The pope is getting some positive press around the world with an editorial in the New York Times editorial that praises his recent actions as a “welcome step” in addressing not only sex abuse but the hierarchy that covered it up. The Guardian calls the pope’s asking for forgiveness “an authoritarian U-turn,” while the Canadian Globe and Mail is running an opinion piece, “Pope Francis sets a new tone of accountability.”
Breaking: the pope is planning another round of meetings with victims of clergy sexual abuse from Chile, this time the victims are priests too.
But reports on the economic ethics document released by the Vatican last week are less stellar. Fr. Tom Reese complains that obscure writing makes the important message inaccessible, while Stephen Schneck of Catholic U was hoping for more critique of markets. (ICYMI: Eric LeCompte and Michael Sean Winters had more positive reviews of the document.)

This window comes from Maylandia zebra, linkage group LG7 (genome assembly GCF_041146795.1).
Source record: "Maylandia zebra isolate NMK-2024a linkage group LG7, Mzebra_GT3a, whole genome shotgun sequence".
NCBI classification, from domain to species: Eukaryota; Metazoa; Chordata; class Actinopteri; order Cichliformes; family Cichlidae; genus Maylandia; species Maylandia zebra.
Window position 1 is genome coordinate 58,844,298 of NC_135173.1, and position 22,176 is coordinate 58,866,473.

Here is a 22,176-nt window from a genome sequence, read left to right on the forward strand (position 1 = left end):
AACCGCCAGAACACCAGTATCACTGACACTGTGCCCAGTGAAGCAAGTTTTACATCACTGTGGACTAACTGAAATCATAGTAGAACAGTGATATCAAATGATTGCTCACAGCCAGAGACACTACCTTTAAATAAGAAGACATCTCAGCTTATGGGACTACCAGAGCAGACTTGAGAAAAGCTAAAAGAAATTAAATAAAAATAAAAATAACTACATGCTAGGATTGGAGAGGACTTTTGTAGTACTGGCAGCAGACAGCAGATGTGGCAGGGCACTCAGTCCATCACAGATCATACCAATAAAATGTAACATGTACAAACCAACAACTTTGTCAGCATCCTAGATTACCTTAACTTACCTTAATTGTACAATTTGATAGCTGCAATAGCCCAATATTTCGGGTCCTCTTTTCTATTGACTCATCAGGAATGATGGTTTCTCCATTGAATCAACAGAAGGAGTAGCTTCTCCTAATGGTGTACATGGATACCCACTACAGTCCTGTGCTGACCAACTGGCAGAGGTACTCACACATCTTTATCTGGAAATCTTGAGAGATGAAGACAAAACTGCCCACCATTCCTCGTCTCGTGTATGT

The economic story of Appalachia’s poverty told in the bestselling Hillbilly Elegy is challenged by two new books on the region. Our reviewer finds a “new story” in these two histories that shows that Appalachia isn’t all poor, or all white, or all passive.
The second week of the Poor People’s Campaign in Washington D.C. focused on voting rights. “Our democracy is in trouble,” a pastor said. Catholics are joining the predominantly Protestant group of protestors who are resurrecting Dr. Martin Luther King’s campaign.
The church should tread carefully with Basque separatists in Spain who are apologizing for their use of violence, according to report on the latest “peace pledge” from the nationalists.
At a summit on young adult ministry in the United States, much of the conversation was about those not in the pews, with one minister saying the church is “bleeding out the young church severely.” Meanwhile, reaching out to the “nones” is part of the parish restructuring in the Diocese of Pittsburgh, says this week’s Field Hospital parish roundup.
Catholics are criticizing the move to separate families at the border, saying it contribute to further de-humanization of immigrants.
A sister from Honduras reports on the oppression in her country after the disputed 2017 presidential election and as Hondurans in the United States face deportation after the loss of temporary protected status.
A beautiful reflection on how the women’s movement can turn anger into hope, by Jessica Mesman Griffith at U.S. Catholic.
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